Infinity Levels Studio, the winner of Indie Prize Best Mobile Game nomination at Casual Connect USA 2016, is a small Thai-based games studio that focuses on building differentiated gameplay and amazing artwork. Coming from a not-so well-known place to produce innovative mobile games, and due to the competitive nature of the category, Nikki Assavathorn, the head of the studio, was pretty sure they wouldn’t win anything. So she sat at the back of the room and didn’t realize her studio has won the award, and only an hour later, when she chatted with the other gamers, she found out that Blades of Revenge has won.
We are a very young studio, with most team members, including myself, having a very limited experience in this industry. I still feel a little bit overwhelmed when I come across veterans who have been in the games industry for decades. I think what differentiated us is that we approach the making of the game strategically, with a goal in mind. Games is an art business and it’s a lot more than just “fun”.
Last year, Infinity Levels got the Most Inspiring Southeast Asian Games Studio Award for another game, Ranch Run, as well as won the Evil Game Design Challenge at Casual Connect Singapore. It may not be plain luck, but we’ve made plenty of mistakes and wanted to share them as well in the Blades of Revenge story.
How The Idea Came To Life
Inspired by the success of those great puzzle RPG games like Puzzle and Dragons and Monster Strike, we wanted to create an RPG that would involve a bit of puzzle-solving thinking in each action. We came up with numerous ideas, so made a checklist to see which ones are really unique and fun.
The mechanic of Blades of Revenge is based on the premise that if there’s a grid, and enemies’ locations are random, the player should do something each turn to optimize their attack.
We wanted to make our grids different from normal grid-based RPG games, so eventually came up with the idea: what if the playable characters and their enemies lived on separate mirrored grids, instead of being in the same one? What would happen? And that was the start of Blades of Revenge version one.
Always Know Who The Game Is Made For
“Knowing the target audience is very important. One of the mistakes we made was that we didn’t clarify it for everyone on the team”, says Tanapon, our game producer. “While it needs to be on team’s mind all the time they’re working on the game.”
Game designers, programmers, artists, sound designers, testers, producers, marketing – everyone should be on the same page in terms of understanding the target audience, up to being able to imagine what our players look like in person. And make sure this person looks the same for everyone.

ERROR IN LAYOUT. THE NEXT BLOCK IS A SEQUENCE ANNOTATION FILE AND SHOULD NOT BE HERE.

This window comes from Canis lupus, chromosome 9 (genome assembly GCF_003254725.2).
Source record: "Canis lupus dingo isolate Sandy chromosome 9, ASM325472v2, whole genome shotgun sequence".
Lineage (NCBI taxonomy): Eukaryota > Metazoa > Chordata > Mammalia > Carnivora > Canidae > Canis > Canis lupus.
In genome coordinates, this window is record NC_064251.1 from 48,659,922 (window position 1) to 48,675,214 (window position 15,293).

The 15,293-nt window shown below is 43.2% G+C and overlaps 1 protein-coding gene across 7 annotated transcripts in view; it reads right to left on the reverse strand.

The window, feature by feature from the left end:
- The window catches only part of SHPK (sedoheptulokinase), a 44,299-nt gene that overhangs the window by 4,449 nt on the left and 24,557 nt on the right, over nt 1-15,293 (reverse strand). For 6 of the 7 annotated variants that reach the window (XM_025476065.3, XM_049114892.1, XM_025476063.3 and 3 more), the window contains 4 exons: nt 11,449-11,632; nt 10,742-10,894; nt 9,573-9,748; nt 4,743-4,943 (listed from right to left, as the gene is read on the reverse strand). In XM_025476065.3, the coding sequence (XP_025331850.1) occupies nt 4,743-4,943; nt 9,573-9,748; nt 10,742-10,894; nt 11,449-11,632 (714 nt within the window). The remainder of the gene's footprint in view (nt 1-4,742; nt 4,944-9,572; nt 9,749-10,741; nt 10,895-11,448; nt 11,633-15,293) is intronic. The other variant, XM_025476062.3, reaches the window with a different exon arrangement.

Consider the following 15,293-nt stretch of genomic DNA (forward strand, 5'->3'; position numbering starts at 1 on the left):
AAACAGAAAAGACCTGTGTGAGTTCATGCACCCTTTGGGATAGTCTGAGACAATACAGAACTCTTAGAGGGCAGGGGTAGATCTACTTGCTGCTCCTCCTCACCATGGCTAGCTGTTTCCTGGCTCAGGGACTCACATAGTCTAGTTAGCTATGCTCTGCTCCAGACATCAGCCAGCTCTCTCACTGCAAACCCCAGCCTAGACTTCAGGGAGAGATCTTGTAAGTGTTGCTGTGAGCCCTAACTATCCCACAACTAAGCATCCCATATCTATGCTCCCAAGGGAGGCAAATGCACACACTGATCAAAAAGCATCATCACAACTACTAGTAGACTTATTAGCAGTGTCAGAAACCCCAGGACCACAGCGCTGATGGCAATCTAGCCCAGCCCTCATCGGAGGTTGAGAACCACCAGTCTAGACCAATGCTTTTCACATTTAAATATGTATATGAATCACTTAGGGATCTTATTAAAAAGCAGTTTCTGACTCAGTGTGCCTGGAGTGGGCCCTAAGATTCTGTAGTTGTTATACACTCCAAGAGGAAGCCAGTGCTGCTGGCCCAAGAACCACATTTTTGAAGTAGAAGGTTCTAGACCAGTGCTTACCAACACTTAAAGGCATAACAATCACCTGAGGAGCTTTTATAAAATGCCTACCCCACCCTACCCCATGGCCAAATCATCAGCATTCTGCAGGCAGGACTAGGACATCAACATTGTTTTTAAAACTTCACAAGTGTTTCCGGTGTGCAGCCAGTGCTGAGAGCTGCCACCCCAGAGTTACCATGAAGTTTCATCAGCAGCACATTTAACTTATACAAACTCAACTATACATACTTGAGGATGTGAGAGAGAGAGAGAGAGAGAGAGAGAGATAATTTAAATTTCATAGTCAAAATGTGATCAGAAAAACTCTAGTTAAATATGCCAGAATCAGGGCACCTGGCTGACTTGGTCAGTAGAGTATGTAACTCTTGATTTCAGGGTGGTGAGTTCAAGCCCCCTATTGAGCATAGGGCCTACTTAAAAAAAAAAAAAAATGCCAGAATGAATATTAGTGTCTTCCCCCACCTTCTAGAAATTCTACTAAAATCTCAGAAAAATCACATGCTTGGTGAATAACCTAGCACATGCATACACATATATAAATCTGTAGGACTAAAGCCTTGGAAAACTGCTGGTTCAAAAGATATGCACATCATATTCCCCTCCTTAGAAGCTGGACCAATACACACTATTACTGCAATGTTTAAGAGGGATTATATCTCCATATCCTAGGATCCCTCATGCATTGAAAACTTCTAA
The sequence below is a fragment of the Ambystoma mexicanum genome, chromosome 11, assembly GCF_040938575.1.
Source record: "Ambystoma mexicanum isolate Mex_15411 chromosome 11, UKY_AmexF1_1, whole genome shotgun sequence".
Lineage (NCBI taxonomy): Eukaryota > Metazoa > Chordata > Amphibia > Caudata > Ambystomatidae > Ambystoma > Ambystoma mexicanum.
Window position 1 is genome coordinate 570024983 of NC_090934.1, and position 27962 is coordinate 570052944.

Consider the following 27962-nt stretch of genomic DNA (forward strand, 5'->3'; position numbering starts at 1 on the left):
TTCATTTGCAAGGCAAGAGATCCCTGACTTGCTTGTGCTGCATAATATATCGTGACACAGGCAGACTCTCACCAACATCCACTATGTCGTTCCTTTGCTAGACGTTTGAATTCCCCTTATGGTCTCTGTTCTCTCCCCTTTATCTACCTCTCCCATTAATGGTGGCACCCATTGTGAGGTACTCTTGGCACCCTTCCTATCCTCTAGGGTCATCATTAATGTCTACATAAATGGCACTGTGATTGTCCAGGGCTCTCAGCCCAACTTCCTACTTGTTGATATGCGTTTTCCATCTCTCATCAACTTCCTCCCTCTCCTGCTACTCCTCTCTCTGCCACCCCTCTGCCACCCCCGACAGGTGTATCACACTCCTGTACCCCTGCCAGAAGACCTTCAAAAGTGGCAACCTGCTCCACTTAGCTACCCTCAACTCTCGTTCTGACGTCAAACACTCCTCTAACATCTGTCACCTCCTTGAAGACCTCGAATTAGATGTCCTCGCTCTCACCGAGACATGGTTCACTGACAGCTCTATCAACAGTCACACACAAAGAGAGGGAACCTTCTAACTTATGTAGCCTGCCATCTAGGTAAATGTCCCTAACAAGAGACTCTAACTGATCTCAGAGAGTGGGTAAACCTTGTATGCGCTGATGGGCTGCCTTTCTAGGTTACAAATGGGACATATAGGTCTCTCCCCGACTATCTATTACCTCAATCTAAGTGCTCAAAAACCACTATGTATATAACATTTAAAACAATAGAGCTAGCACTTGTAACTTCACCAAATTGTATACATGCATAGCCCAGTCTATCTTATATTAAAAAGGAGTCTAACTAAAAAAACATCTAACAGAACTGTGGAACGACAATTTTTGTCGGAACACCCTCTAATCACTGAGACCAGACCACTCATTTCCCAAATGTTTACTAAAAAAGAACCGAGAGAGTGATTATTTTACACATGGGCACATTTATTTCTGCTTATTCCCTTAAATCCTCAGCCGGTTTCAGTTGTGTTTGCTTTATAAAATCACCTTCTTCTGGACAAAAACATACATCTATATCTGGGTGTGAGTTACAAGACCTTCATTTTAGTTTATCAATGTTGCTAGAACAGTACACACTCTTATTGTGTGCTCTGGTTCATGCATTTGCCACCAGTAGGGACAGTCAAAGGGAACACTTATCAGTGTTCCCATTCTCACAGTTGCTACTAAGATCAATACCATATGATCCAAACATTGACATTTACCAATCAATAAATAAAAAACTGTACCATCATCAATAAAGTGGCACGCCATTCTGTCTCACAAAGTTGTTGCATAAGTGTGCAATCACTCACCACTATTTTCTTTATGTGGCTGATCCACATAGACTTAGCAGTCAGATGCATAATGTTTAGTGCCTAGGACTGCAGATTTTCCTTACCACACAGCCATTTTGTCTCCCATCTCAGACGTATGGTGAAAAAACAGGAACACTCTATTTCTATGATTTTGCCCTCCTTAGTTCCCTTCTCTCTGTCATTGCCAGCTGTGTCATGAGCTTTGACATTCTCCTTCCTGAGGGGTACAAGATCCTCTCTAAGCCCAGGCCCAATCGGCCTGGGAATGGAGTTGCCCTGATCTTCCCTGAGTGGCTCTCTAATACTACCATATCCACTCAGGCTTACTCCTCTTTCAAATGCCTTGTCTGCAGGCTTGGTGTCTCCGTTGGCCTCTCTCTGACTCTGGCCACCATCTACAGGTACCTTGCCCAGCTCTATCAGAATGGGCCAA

Expensive mistakes of art
And this is indeed a very important part, since design work isn’t done by a single person. Artists create characters just the same way as game designers do the gameplay. They must make artwork from scratch, specifically for that “target audience” person. Sound designers also create music and sound suitable for the particular audience. And testers make recommendations based on target audience, or better yet, testers are the target audience. Marketers provide targeted marketing to that exact audience the game was designed for.
Blades went through 3 versions, and these are expensive mistakes. We thought we would do it better this time, since it isn’t our first game, and yet we still didn’t get the art and game play right from the first time. What was planned for 6 months to complete ended up taking 10 months. Blades of Revenge will be launched at the end of 2016.
Playtesting with AI
Tools matter. We often neglect investing time in building game tools, but whenever we do create one, we speed up the work so much that we start wondering why we didn’t do it in the beginning.
Blades of Revenge is a game partly based on chance – like most games, since enemies randomly switch positions in each turn. With these enemies, it is much easier to write an AI that plays the game for you than to figure out the the average difficulty of a level.
If you play the game yourself and wonder how difficult it is, each play session would take 1 to 2 minutes. We needed to weed out the luck factor in this estimate: sometimes you can be really lucky and fast, and sometimes not. Here’s what we did: let’s say you need 10 games, and it would take roughly 15 minutes just to test one level with one configuration. A well-written AI that mimicks common player behaviors can playtest your game 100 times in 1 second! Or 10 seconds, if you want to watch it in hyper speed.
Not only is it useful for playtesting games like this, but also comes handy in finding bugs, both in game design data and in the code. Whenever the AI has 0 win rate, when it should be possible to win, is when you know something is wrong.
The most valuable lesson Blades of Revenge taught its creators is to trust their sense: if you feel that a custom-made tool would speed up your work in any meaningful way – go for it! Invest in creating tools to do the part of the task for you. And you can already try the result of their approach on iOS and Android.